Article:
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Isom Place Is Oxford Treasure, Site of Ole Miss Charter Signing

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Isom Place has a colorful history.

Isom Place, located at 1003 Jefferson Avenue, is one of Oxford’s oldest and most historic homes.
Although some say the greek-revival Southern mansion was built by Dr. Thomas Dudley Isom, the first white settler at the present site of Oxford, others dispute this claim.
According to my friend and fellow Oxford historian Jack Case Wilson, the home as it now stands was actually built by the Carothers family in the 1840s, although a log structure inside may have existed previously. “Samuel Carothers bought the lot in 1843, built the house in 1844, then died in 1845, as referenced in his will at the courthouse,” Wilson explained. “Isom bought it around 1847.”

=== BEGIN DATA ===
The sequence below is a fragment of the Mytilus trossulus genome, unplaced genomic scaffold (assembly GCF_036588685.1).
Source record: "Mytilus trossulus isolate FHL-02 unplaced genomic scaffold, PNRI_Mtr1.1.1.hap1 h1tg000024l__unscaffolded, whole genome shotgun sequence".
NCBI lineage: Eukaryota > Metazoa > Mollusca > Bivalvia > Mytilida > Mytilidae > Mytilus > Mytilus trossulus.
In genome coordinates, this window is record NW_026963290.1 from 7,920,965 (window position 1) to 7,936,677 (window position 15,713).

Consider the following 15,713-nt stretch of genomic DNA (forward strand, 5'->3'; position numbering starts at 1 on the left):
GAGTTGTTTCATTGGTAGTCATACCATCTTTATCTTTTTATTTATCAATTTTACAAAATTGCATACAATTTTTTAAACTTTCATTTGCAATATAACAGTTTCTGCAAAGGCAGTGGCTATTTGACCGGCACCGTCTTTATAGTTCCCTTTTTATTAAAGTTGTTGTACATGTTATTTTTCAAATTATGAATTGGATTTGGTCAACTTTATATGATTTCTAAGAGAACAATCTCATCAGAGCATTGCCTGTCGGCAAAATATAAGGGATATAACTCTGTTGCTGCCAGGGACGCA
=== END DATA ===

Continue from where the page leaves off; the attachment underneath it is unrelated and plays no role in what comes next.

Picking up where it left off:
The structure, which served as Dr. Isom’s home, office and apothecary, was expanded in 1862. The charter of the University of Mississippi was signed in its dining room. Following Dr. Isom’s death in 1902, the house was sold several times and many minor additions were made before it was bought by Dr. and Mrs. H. D. Worthy in 1960 and returned to its 1920-era appearance.
In 1995, Susan Barksdale bought the house and renovated it as a bed & breakfast. It is now known as the Barksdale-Isom House. Since 2000, the building has housed the Barksdale Reading Institute. The Barksdale Reading Institute is designed to improve significantly the pre-literacy and reading skills of Mississippi’s children from birth through the 3rd grade.
Isom Place was declared a National Historic Place in March 1975.
John Cofield is a HottyToddy.com writer and one of Oxford’s foremost folk historians 
 
 
 

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